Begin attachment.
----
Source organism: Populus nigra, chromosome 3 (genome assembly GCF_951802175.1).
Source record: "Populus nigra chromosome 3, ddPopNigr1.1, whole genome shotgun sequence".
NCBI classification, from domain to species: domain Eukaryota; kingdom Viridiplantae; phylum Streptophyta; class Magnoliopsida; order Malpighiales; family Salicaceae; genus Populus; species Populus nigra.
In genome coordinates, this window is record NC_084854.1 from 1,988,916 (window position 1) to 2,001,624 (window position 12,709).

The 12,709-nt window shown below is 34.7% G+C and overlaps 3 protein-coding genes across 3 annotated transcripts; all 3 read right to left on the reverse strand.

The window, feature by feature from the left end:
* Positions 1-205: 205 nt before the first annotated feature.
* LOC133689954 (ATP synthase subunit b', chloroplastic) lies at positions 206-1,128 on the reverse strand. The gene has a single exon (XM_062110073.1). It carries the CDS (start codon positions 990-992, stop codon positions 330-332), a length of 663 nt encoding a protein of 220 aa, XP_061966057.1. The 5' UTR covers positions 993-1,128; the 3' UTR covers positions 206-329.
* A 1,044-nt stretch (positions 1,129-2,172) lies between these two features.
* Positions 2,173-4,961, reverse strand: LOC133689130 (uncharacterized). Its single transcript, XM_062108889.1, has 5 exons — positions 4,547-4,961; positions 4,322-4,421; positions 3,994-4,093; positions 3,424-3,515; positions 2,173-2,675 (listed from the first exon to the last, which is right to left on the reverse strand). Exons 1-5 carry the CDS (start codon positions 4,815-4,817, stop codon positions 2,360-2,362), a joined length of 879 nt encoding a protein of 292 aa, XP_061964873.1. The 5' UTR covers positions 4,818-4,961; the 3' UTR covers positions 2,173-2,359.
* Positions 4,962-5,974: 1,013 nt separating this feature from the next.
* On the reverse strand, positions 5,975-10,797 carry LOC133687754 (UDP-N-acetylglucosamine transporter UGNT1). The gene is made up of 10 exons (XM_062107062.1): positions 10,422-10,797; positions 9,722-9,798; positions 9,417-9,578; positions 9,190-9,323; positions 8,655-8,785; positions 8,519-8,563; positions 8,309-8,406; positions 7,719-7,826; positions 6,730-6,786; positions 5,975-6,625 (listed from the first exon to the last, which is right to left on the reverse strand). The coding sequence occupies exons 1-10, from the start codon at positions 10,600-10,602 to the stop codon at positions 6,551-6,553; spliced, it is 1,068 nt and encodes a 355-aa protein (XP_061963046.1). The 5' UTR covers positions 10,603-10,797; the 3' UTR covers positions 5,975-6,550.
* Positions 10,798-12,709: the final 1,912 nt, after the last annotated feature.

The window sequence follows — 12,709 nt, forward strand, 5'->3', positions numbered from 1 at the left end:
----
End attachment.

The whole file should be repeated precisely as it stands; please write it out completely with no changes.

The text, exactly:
Source organism: Populus nigra, chromosome 3 (genome assembly GCF_951802175.1).
Source record: "Populus nigra chromosome 3, ddPopNigr1.1, whole genome shotgun sequence".
NCBI classification, from domain to species: domain Eukaryota; kingdom Viridiplantae; phylum Streptophyta; class Magnoliopsida; order Malpighiales; family Salicaceae; genus Populus; species Populus nigra.
In genome coordinates, this window is record NC_084854.1 from 1,988,916 (window position 1) to 2,001,624 (window position 12,709).

The 12,709-nt window shown below is 34.7% G+C and overlaps 3 protein-coding genes across 3 annotated transcripts; all 3 read right to left on the reverse strand.

The window, feature by feature from the left end:
* Positions 1-205: 205 nt before the first annotated feature.
* LOC133689954 (ATP synthase subunit b', chloroplastic) lies at positions 206-1,128 on the reverse strand. The gene has a single exon (XM_062110073.1). It carries the CDS (start codon positions 990-992, stop codon positions 330-332), a length of 663 nt encoding a protein of 220 aa, XP_061966057.1. The 5' UTR covers positions 993-1,128; the 3' UTR covers positions 206-329.
* A 1,044-nt stretch (positions 1,129-2,172) lies between these two features.
* Positions 2,173-4,961, reverse strand: LOC133689130 (uncharacterized). Its single transcript, XM_062108889.1, has 5 exons — positions 4,547-4,961; positions 4,322-4,421; positions 3,994-4,093; positions 3,424-3,515; positions 2,173-2,675 (listed from the first exon to the last, which is right to left on the reverse strand). Exons 1-5 carry the CDS (start codon positions 4,815-4,817, stop codon positions 2,360-2,362), a joined length of 879 nt encoding a protein of 292 aa, XP_061964873.1. The 5' UTR covers positions 4,818-4,961; the 3' UTR covers positions 2,173-2,359.
* Positions 4,962-5,974: 1,013 nt separating this feature from the next.
* On the reverse strand, positions 5,975-10,797 carry LOC133687754 (UDP-N-acetylglucosamine transporter UGNT1). The gene is made up of 10 exons (XM_062107062.1): positions 10,422-10,797; positions 9,722-9,798; positions 9,417-9,578; positions 9,190-9,323; positions 8,655-8,785; positions 8,519-8,563; positions 8,309-8,406; positions 7,719-7,826; positions 6,730-6,786; positions 5,975-6,625 (listed from the first exon to the last, which is right to left on the reverse strand). The coding sequence occupies exons 1-10, from the start codon at positions 10,600-10,602 to the stop codon at positions 6,551-6,553; spliced, it is 1,068 nt and encodes a 355-aa protein (XP_061963046.1). The 5' UTR covers positions 10,603-10,797; the 3' UTR covers positions 5,975-6,550.
* Positions 10,798-12,709: the final 1,912 nt, after the last annotated feature.

The window sequence follows — 12,709 nt, forward strand, 5'->3', positions numbered from 1 at the left end: